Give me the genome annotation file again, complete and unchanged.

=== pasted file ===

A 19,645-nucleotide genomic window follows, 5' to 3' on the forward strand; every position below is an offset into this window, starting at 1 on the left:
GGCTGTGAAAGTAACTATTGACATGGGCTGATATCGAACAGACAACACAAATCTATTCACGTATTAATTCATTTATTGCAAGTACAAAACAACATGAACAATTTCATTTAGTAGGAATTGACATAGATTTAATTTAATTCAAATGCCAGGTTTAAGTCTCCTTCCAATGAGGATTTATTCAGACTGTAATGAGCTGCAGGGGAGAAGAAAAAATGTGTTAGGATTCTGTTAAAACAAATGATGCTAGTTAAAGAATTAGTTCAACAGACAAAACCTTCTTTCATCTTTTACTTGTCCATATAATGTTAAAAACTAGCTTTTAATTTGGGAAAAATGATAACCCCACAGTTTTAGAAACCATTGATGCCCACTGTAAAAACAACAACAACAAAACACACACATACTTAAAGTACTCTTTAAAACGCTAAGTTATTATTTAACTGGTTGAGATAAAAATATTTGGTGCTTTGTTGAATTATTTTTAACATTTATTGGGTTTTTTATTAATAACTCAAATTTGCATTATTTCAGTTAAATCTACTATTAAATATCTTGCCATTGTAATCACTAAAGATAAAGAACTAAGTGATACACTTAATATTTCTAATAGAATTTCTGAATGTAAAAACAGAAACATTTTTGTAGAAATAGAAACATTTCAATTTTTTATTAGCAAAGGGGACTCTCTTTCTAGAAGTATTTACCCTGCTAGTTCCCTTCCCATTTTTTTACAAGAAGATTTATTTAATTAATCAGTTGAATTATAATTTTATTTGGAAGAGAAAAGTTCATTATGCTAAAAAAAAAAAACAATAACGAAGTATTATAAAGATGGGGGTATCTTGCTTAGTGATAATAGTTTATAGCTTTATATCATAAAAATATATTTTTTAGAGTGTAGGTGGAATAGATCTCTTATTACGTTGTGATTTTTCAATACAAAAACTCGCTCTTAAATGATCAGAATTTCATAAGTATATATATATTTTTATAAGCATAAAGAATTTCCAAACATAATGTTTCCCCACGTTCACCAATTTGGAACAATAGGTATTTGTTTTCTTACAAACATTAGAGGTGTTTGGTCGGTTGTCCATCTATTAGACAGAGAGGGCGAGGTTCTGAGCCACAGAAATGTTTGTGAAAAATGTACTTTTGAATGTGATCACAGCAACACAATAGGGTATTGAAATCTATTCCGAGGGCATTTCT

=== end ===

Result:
A 19,645-nucleotide genomic window follows, 5' to 3' on the forward strand; every position below is an offset into this window, starting at 1 on the left:
GGCTGTGAAAGTAACTATTGACATGGGCTGATATCGAACAGACAACACAAATCTATTCACGTATTAATTCATTTATTGCAAGTACAAAACAACATGAACAATTTCATTTAGTAGGAATTGACATAGATTTAATTTAATTCAAATGCCAGGTTTAAGTCTCCTTCCAATGAGGATTTATTCAGACTGTAATGAGCTGCAGGGGAGAAGAAAAAATGTGTTAGGATTCTGTTAAAACAAATGATGCTAGTTAAAGAATTAGTTCAACAGACAAAACCTTCTTTCATCTTTTACTTGTCCATATAATGTTAAAAACTAGCTTTTAATTTGGGAAAAATGATAACCCCACAGTTTTAGAAACCATTGATGCCCACTGTAAAAACAACAACAACAAAACACACACATACTTAAAGTACTCTTTAAAACGCTAAGTTATTATTTAACTGGTTGAGATAAAAATATTTGGTGCTTTGTTGAATTATTTTTAACATTTATTGGGTTTTTTATTAATAACTCAAATTTGCATTATTTCAGTTAAATCTACTATTAAATATCTTGCCATTGTAATCACTAAAGATAAAGAACTAAGTGATACACTTAATATTTCTAATAGAATTTCTGAATGTAAAAACAGAAACATTTTTGTAGAAATAGAAACATTTCAATTTTTTATTAGCAAAGGGGACTCTCTTTCTAGAAGTATTTACCCTGCTAGTTCCCTTCCCATTTTTTTACAAGAAGATTTATTTAATTAATCAGTTGAATTATAATTTTATTTGGAAGAGAAAAGTTCATTATGCTAAAAAAAAAAAACAATAACGAAGTATTATAAAGATGGGGGTATCTTGCTTAGTGATAATAGTTTATAGCTTTATATCATAAAAATATATTTTTTAGAGTGTAGGTGGAATAGATCTCTTATTACGTTGTGATTTTTCAATACAAAAACTCGCTCTTAAATGATCAGAATTTCATAAGTATATATATATTTTTATAAGCATAAAGAATTTCCAAACATAATGTTTCCCCACGTTCACCAATTTGGAACAATAGGTATTTGTTTTCTTACAAACATTAGAGGTGTTTGGTCGGTTGTCCATCTATTAGACAGAGAGGGCGAGGTTCTGAGCCACAGAAATGTTTGTGAAAAATGTACTTTTGAATGTGATCACAGCAACACAATAGGGTATTGAAATCTATTCCGAGGGCATTTCT